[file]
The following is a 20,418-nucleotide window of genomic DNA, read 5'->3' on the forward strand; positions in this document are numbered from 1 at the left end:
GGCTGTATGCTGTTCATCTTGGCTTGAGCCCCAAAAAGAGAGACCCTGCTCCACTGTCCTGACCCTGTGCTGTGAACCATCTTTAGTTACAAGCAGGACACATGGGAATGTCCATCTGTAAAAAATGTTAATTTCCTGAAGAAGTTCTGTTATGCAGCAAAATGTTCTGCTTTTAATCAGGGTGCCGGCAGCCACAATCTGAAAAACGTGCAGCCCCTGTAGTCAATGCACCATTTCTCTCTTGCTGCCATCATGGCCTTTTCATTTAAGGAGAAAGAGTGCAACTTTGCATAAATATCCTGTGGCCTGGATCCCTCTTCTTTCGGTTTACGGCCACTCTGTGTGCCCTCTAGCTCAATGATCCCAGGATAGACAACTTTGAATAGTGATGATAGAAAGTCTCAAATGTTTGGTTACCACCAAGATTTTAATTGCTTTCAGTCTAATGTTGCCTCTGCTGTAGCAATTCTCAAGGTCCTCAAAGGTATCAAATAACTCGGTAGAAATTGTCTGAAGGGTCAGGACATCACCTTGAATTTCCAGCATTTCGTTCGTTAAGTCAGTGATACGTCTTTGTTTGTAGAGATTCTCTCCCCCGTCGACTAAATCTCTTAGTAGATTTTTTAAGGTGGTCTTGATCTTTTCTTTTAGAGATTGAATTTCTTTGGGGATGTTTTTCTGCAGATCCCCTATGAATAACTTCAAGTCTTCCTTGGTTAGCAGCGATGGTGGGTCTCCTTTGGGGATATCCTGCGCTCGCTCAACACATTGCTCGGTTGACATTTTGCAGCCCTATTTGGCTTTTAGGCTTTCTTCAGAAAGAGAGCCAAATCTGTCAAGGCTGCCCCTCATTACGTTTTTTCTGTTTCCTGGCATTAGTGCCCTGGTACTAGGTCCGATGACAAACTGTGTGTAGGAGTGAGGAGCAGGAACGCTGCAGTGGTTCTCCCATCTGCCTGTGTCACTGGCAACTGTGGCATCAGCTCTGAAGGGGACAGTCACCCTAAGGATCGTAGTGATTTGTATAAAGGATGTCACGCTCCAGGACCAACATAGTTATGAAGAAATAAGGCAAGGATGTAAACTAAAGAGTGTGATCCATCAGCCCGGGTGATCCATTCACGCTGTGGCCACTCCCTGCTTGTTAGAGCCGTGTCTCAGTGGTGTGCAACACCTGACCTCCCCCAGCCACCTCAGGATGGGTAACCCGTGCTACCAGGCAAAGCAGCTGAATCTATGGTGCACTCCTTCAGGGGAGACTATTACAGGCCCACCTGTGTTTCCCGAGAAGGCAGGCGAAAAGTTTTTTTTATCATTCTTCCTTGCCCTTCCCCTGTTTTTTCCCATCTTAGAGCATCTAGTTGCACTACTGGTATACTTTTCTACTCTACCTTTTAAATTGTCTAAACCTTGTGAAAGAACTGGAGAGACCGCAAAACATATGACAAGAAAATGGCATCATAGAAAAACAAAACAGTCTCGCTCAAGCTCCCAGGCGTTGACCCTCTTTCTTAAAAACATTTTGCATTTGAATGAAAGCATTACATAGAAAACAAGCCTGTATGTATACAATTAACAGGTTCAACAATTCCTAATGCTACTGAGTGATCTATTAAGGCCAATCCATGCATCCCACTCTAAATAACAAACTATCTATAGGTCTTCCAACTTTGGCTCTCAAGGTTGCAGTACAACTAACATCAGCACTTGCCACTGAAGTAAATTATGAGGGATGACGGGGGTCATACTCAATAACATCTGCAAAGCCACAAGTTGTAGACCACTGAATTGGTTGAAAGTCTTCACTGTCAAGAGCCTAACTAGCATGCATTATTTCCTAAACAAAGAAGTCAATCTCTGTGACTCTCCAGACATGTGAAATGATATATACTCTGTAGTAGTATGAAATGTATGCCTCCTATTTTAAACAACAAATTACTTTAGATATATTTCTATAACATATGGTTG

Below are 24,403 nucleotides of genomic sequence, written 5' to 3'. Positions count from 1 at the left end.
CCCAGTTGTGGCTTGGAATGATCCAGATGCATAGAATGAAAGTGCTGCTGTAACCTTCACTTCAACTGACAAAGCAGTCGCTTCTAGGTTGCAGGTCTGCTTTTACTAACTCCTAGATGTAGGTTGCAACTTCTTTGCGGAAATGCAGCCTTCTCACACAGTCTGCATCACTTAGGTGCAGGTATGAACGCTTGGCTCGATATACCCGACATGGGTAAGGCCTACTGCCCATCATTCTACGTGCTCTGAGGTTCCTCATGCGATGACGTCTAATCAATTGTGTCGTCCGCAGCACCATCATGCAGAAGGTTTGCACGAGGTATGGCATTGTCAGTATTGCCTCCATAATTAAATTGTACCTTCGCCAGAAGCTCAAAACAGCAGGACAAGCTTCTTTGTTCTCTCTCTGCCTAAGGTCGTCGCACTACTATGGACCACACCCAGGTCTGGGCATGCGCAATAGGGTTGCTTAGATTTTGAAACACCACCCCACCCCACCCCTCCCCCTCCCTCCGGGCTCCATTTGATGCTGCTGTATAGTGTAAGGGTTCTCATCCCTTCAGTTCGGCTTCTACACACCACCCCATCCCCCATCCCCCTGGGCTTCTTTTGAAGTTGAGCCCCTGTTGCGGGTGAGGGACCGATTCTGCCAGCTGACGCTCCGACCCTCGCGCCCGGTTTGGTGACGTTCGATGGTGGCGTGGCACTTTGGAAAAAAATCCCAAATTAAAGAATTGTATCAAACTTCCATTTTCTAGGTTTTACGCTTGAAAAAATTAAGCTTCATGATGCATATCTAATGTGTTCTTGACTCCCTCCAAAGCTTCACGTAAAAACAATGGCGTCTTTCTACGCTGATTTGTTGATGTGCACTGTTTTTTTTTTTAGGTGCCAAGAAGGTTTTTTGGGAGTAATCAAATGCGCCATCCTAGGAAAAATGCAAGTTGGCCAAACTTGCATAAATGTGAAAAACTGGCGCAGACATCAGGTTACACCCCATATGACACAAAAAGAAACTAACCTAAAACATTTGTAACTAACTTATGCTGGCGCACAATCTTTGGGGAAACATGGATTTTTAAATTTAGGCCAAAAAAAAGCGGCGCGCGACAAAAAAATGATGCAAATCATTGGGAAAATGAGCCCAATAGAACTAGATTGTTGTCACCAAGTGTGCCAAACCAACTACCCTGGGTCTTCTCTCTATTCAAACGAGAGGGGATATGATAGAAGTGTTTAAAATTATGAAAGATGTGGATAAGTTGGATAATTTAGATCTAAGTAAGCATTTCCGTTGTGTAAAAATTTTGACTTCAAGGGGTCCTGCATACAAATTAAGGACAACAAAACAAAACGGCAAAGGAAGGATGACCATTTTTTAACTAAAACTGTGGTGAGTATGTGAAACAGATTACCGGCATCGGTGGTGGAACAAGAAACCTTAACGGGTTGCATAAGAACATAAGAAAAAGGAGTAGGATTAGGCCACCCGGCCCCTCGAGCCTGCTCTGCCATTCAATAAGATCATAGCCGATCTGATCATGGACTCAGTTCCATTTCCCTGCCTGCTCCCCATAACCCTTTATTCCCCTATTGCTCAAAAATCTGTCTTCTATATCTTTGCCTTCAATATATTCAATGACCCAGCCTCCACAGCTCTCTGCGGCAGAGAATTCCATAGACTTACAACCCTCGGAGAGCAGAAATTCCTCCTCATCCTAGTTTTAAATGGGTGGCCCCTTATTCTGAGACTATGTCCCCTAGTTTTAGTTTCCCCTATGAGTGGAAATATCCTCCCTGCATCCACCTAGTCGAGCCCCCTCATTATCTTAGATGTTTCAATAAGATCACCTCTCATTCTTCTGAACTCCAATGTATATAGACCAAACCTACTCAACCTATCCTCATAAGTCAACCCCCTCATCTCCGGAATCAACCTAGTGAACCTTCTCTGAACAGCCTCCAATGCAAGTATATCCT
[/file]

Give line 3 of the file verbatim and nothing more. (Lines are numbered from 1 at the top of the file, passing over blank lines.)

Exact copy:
Below are 24,403 nucleotides of genomic sequence, written 5' to 3'. Positions count from 1 at the left end.